Add your name to the petition here.

Chicago Streetscene: Joe Lieberman and Rod Blagojevich at MBC benefit

click image for larger view (rubber chicken unidentified)

Chicago Skyscape: Storm Sunrise

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Wednesday, June 15, 2011

Is the Fix In? Don't let it stand. Rally today for Bertrand Goldberg's Prentice Hospital, as National Trust names it one of its 11 Most Endangered Historic Places in America - the two faces of Preservation in Chicago

Today, June 15th, there will be a rally to express support for saving Bertrand Goldberg's Prentice Hospital, 11:00 a.m. at McClurg and Huron. (see map here.) Organizers are urging supporters to "Arrive no later than 10:45. Wear your 'Save Prentice' t-shirts, bring signs to show your support, and tweet from the Rally using #SavePrentice." You can also add your name to the petition to save Prentice - and to pass it on to others - here.

On Thursday, the National Trust for Historic Preservation announced that Prentice Hospital has been named to its 2011 list of America's 11 Most Endangered Historic Places.
“The boldly imaginative Prentice Women’s Hospital is one of the most distinctive buildings in a city world-famous for its rich architecture,” said Stephanie Meeks, president of the National Trust for Historic Preservation. “It is irreplaceable and landmark-worthy, but like many buildings of the recent past, Prentice Women’s Hospital is not appreciated and protected. Retention of the building—rather than demolition—provides a sustainable and economically viable future for a striking structure with decades of useful life ahead.”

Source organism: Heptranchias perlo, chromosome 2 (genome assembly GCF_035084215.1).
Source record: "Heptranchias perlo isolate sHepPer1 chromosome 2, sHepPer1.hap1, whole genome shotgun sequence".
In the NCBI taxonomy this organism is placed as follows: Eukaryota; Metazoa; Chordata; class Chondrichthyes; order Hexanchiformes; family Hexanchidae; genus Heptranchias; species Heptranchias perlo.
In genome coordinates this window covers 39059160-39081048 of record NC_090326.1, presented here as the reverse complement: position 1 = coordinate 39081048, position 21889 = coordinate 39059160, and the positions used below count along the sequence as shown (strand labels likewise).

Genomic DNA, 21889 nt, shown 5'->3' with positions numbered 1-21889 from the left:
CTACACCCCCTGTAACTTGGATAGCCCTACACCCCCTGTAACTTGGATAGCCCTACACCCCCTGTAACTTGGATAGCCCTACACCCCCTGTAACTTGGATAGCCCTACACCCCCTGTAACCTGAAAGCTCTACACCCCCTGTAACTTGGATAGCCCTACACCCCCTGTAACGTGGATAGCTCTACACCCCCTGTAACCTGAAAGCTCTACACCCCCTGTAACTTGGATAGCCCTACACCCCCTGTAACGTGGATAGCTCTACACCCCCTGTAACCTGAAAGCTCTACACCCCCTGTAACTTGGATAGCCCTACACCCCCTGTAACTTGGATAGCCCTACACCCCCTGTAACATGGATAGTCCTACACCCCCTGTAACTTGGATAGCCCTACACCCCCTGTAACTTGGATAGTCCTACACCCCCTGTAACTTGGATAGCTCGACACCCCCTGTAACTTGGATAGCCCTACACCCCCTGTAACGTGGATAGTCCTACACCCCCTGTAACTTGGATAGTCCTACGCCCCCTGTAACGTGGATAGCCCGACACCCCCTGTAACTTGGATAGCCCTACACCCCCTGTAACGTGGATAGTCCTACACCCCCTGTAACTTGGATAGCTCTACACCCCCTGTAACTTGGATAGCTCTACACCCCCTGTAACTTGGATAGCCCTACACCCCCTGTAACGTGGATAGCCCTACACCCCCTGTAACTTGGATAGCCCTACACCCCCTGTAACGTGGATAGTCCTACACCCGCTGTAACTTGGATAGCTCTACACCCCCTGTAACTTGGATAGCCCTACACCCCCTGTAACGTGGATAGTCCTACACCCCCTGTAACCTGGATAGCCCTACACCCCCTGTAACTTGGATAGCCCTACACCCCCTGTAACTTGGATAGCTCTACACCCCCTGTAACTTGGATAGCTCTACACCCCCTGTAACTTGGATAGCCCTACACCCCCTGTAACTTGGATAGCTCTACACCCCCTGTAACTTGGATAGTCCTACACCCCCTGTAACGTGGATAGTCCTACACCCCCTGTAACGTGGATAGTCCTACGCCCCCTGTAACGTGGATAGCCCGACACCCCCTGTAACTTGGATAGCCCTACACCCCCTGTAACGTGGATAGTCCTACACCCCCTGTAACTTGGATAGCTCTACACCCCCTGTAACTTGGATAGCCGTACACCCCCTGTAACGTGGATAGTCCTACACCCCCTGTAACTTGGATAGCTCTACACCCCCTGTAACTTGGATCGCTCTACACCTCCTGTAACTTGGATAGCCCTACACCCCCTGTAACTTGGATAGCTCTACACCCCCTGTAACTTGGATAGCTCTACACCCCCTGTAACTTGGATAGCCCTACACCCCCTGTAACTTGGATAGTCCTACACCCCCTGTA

click images for larger view
For much of this year, the discussion about architecture in Chicago has been dominated by Northwestern's stated intent to destroy Bertrand Goldberg's iconic Prentice Hospital and replace it with a vacant lot.

Then, suddenly at the end of April, the Commission on Chicago Landmarks deftly pushed the debate on Prentice aside by proposing to landmark the 1928 Art Deco Chicago Motor Club Building (shown to the left in the photo at the top of this post) on Wacker just west of Michigan Avenue, abetted by Tribune architecture critic Blair Kamin, who sniffed . . . "historic preservationists do not appear to be concerned about the building", apparently unaware that Preservation Chicago had named the Motor Club as one of it's "Chicago 7" most endangered buildings all the way back in 2009.  Four days later, Kamin would report that the only reason the building hadn't landed on Landmarks Illinois latest list of the 2011 most endangered historic places in Illinois was that the Landmarks Commission had told the group that it was already working on it; there was no need to have the Motor Club on the list.